Build Your Own Light Saber

Parts, Optional Parts, and Tools Recommended or Required

You will also want to view the Assembly Instructions. See the links page as well for some places to get parts and design inspiration. Other saber-builders have e-mailed alternative suggestions for these items, and I have put such information in the Assembly Instructions pages—so read this list and those pages before you begin shopping or construction. (You may also want to examine the visitor-supplied graphics and miscellaneous pages.)

Parts — If you use exactly what I did, you will need:

  • (1) chrome tube or pipe, approximately 12" in length, roughly 1 1/4" outside diameter. I used an extra canister vacuum cleaner attachment tube. (Estimated cost to purchase chrome pipe is $10 to $15.) Do not confuse the chrome tube with a vacuum tube (below).

Paul has suggested: “instead of buying an expensive piece of chrome tubing, go to a bike shop (I’m lucky I have a friend who owns one) and buy a long seat post (that thing that holds your seat on the bike). It costs about $5.00 (if you get a cheap one).”

  • (1) PVC coupler, 1 1/4" inside diameter by 2" long, normally found in the electrical conduit section. (About $0.65.)
  • (1) PVC end cap, found in the PVC plumbing section, 1 1/4" inside diameter by about 1 1/4" in length. (About $0.65.)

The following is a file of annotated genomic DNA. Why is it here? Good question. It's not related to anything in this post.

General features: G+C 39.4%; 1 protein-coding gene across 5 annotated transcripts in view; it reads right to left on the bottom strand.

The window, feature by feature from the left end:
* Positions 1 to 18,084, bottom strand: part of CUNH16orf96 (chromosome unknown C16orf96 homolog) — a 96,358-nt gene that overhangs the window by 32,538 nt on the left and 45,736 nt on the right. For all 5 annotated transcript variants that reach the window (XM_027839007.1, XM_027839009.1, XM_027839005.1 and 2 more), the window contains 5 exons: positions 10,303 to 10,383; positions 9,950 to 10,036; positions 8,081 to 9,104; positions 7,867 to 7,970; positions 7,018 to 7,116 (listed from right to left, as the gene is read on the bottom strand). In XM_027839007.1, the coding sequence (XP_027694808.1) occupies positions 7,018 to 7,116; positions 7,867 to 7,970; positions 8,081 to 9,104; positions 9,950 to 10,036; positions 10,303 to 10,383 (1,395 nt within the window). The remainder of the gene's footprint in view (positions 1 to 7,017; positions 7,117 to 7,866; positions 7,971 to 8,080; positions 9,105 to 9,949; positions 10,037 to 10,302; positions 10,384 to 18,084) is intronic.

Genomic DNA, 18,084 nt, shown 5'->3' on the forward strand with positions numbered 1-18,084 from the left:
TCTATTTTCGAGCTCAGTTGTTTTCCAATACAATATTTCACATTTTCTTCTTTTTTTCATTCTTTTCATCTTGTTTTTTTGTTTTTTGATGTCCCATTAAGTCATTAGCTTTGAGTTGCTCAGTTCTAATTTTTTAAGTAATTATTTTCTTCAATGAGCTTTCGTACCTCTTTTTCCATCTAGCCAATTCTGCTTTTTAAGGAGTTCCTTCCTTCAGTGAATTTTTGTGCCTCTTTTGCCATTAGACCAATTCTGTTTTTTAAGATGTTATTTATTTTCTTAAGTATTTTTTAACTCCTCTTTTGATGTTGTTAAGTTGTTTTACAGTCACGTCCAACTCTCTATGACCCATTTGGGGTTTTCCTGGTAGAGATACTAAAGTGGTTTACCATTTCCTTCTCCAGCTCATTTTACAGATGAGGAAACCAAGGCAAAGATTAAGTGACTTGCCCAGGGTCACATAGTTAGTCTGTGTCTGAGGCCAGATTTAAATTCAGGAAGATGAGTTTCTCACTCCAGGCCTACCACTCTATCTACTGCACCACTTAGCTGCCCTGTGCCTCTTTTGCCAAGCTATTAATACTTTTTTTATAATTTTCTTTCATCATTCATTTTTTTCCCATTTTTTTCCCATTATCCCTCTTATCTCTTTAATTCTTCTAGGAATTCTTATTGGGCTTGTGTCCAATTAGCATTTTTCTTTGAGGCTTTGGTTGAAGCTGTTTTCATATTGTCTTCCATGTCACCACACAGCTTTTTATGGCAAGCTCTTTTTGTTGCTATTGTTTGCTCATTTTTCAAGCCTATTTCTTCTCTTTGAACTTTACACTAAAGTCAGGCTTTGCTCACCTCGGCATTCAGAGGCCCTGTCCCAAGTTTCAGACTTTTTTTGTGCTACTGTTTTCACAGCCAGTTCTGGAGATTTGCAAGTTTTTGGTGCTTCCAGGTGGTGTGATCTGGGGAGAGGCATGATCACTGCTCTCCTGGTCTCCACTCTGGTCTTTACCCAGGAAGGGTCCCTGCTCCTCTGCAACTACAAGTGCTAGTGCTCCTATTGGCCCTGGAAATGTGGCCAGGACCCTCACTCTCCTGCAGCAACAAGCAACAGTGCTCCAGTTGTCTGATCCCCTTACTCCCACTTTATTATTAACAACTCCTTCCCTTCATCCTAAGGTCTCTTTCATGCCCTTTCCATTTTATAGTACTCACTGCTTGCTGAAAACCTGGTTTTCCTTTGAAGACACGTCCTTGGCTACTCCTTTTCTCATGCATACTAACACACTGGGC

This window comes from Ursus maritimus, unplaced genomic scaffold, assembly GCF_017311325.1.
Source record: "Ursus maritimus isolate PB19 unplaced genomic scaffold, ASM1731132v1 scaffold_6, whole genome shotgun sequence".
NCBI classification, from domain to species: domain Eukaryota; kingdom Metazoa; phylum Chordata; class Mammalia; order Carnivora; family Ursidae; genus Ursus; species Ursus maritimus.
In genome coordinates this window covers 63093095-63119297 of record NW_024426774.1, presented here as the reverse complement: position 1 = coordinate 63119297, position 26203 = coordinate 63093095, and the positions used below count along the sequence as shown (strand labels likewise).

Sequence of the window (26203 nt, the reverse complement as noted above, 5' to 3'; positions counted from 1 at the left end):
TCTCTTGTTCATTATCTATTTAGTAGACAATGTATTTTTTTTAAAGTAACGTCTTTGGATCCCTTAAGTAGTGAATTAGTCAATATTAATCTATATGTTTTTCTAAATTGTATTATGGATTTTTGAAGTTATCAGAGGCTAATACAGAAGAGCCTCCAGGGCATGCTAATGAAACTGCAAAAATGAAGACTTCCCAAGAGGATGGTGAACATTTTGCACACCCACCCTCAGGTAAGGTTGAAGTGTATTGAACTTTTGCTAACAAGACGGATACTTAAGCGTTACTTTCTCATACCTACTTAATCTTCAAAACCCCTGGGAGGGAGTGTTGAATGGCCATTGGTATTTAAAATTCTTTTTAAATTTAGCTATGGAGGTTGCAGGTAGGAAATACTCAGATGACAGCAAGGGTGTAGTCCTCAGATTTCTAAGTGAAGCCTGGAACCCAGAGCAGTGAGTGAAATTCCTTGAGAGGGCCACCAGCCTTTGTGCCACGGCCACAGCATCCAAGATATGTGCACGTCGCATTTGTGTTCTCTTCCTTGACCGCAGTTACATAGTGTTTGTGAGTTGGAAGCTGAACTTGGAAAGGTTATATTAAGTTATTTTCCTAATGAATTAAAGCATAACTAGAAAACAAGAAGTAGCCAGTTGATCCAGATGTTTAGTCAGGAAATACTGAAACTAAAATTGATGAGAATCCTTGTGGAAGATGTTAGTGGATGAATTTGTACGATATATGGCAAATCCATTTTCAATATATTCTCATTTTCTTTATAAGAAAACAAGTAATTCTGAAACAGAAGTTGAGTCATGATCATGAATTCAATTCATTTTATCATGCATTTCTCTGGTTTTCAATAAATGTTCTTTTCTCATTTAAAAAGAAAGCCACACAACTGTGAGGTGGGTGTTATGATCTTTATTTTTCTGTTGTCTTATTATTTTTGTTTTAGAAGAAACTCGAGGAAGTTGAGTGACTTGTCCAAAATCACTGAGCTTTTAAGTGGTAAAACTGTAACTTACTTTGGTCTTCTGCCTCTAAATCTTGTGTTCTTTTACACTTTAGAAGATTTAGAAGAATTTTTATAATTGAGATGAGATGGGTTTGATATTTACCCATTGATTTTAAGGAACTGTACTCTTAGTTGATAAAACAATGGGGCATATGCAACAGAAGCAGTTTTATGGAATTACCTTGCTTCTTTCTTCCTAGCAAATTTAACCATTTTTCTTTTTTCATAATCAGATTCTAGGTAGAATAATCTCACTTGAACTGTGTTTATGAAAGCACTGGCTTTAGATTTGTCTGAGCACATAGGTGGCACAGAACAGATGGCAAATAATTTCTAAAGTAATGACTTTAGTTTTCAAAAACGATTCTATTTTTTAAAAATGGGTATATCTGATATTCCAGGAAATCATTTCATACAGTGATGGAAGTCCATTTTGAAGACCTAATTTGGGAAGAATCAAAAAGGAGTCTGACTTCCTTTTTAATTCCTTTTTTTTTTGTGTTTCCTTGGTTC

• (1) 1/2-pint gloss black multi-purpose latex paint. A small can is fine; essentially you want a can big enough to dip completely the PVC pieces (electrical PVC is dark gray; plumbing PVC is white). ($4.00)
  • 36" worth, more or less, of 1/2" wide by 5/16" thick rubber high-density foam weather-strip (self-sticking). (A 10-foot roll costs $2.19.) You can also buy replicas of the type of grip used in the film at Yoda’s House.
  • (1) “D”-ring ($0.32)
  • Hardware to connect the D-ring. (I couldn’t find a D-ring that had a connector already on it, although these exist—try a shop that carries marine hardware.) There is plenty of room here for interpretation. Essentially you want to mount the D-ring on the “base” of the saber. (See the Assembly Instructions for some alternative suggestions.) Here’s what I used:
    • (2) eye bolts, 8-32 by 1/2" (or more; you can cut them off if they are too long). ($0.19 each)
    • (2) plastic-lined locking nuts to fit those ($0.32 each)